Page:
British Columbia

Grieving B.C. mother joins advocates for drug decriminalization after daughter's overdose death

After losing her daughter to an overdose, a Prince George, B.C., mother is joining advocates across the country in rallying for reform to Canada's drug laws.

Rallies held across Canada on Feb. 20 to call for government action

Niki Hanson's daughter, Courtney, died of an overdose last year. She was 26. (Andrew Kurjata/CBC)

Niki Hanson is still getting used to the idea her daughter is dead.

"I had a police officer come to my home and tell me," the resident of Prince George, B.C., said.

Her 26-year-old, Courtney, had been alone when she fatally overdosed in Vancouver last October, one of more than 1,420 people counted by the B.C. Coroners Service in what the chief coroner called the province's "most tragic year ever".

Hanson had hoped Courtney could beat the odds. She'd been in and out of treatment, she said, and when she last visited her daughter she seemed "in good spirits."

Still, Hanson knows, Courtney struggled.

Rallies across Canada

​Hanson has found an outlet for her grief: she's thrown herself into advocacy work, joining the Canadian Association of People Who Use Drugs, which calls on governments to include past and current drug users in shaping policy around the overdose crisis.

Last year, the group held rallies in eight Canadian cities on Feb. 20 to mark the overdose crisis.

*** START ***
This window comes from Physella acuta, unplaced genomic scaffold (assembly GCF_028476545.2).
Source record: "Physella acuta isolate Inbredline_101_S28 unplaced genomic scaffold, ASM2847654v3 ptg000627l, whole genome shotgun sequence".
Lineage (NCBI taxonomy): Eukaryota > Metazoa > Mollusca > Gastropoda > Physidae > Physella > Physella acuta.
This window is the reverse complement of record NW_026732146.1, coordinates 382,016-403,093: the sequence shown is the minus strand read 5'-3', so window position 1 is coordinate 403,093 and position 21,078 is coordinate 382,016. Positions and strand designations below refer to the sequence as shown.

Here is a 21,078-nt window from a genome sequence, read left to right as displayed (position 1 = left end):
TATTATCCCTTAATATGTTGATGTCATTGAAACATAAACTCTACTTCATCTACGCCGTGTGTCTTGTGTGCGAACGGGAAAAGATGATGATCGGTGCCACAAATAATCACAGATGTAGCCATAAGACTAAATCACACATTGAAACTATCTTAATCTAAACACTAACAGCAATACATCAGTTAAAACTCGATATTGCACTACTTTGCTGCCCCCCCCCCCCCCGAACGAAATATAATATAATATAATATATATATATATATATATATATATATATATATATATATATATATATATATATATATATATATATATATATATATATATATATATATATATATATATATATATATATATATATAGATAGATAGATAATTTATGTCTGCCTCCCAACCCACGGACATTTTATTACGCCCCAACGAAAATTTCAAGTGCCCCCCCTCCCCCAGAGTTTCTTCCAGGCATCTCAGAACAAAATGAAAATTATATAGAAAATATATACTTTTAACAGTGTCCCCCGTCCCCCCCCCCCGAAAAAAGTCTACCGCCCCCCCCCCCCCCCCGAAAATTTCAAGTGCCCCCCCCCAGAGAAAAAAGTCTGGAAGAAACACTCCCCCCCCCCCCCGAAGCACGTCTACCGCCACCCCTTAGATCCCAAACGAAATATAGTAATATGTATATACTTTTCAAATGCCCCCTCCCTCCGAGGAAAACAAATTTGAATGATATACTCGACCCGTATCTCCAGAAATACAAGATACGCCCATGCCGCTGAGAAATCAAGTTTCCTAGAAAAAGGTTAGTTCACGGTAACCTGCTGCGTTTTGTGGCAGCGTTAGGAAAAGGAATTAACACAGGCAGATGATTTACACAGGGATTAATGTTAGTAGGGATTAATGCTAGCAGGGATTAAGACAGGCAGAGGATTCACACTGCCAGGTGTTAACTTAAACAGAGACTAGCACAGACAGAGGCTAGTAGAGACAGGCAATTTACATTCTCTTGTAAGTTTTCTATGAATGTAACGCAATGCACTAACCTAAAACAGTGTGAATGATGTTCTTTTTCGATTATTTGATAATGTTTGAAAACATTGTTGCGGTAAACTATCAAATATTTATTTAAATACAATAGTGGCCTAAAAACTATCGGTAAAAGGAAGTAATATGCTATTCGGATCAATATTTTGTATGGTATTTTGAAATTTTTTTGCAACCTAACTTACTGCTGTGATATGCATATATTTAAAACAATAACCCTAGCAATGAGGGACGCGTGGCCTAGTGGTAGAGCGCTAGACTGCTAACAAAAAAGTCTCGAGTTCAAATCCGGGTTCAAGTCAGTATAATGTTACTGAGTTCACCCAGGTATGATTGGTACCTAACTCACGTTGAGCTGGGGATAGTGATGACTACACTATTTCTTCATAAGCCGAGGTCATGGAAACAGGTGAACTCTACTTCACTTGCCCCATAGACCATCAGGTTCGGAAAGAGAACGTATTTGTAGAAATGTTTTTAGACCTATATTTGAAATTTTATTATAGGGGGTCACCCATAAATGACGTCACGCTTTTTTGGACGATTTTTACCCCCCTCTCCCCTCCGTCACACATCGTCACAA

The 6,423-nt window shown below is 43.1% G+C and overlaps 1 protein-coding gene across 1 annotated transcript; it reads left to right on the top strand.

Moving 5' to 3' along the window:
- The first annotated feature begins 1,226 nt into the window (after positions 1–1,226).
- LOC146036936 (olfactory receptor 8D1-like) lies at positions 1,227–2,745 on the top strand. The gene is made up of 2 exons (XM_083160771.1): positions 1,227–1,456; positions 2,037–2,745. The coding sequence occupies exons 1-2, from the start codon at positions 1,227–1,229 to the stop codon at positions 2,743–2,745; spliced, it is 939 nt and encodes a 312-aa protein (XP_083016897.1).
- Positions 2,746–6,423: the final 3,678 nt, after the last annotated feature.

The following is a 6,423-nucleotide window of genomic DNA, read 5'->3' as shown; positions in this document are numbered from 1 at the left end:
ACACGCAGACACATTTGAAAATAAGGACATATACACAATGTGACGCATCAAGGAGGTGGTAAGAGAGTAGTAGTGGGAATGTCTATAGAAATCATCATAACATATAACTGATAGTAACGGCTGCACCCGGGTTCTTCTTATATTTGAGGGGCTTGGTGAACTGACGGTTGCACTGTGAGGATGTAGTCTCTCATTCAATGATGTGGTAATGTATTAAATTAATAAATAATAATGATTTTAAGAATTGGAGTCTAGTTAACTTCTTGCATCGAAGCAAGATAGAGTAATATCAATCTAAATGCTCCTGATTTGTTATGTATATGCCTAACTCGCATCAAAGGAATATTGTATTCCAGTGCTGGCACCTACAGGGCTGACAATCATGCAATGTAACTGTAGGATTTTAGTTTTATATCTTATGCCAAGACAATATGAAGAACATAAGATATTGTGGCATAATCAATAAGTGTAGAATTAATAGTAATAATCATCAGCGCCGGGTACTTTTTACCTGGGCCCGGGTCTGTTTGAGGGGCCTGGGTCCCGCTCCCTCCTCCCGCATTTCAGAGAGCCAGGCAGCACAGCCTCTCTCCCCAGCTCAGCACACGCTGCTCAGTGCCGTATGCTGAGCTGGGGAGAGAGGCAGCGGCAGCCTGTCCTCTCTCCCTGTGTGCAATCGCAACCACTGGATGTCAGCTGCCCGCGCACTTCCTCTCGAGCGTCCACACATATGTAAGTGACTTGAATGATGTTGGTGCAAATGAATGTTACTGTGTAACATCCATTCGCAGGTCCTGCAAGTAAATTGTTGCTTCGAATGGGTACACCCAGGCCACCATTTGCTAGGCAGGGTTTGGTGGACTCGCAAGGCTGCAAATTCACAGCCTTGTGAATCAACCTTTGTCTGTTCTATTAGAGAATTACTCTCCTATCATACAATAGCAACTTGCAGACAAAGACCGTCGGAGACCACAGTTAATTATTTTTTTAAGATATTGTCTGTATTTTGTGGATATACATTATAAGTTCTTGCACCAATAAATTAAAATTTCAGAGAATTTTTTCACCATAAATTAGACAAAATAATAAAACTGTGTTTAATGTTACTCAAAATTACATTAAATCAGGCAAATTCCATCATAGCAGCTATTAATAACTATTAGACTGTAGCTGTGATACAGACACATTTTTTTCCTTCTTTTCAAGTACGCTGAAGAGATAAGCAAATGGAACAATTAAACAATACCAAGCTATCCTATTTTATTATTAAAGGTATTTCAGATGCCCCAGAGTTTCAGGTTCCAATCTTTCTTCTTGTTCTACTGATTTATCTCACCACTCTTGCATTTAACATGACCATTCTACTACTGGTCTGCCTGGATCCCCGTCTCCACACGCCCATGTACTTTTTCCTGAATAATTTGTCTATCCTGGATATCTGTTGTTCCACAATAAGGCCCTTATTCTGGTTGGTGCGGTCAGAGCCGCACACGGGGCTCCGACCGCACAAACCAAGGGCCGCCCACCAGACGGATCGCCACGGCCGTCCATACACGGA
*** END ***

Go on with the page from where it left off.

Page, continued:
This year, that number is expanding to include Prince George, where Hanson will be speaking outside the downtown courthouse. Rallies are also being held in Vancouver, Victoria, Calgary, Edmonton, Toronto, Ottawa and Montreal.

Nicki Hanson said her daughter was alone when she died of an overdose. She believes if decriminzalitation were in place, addicts would be more likely to seek help or use drugs under supervision. (Nicki Hanson)

Hanson said her focus is on decriminalizing drug use in order to reduce the stigma addicts feel, in the hopes that they will be more likely to seek treatment.

"As soon we criminalize people, we're shaming them, and I just don't think that helps," she said. 

Speaking from experience

Hanson speaks not just as a mother, but as a former addict herself. She says in the 1990s she was a regular heroin user, and still considers herself recovering.

She said people turn to drugs for a variety of reasons, and it's important to understand the root causes before trying to legislate a solution.

In her daughter's case, Hanson says drugs were used to cope with social anxiety and depression. She believes if decriminalization had been in place, her daughter would have been more willing to talk to people in her life when she was using and, maybe, would still be alive.

As it is, Hanson hopes her work can help save other lives.

"Our communities are suffering," she said.

"Sometimes, sadly, it takes a tragedy for minds to change."

Hear more from Niki Hanson: 

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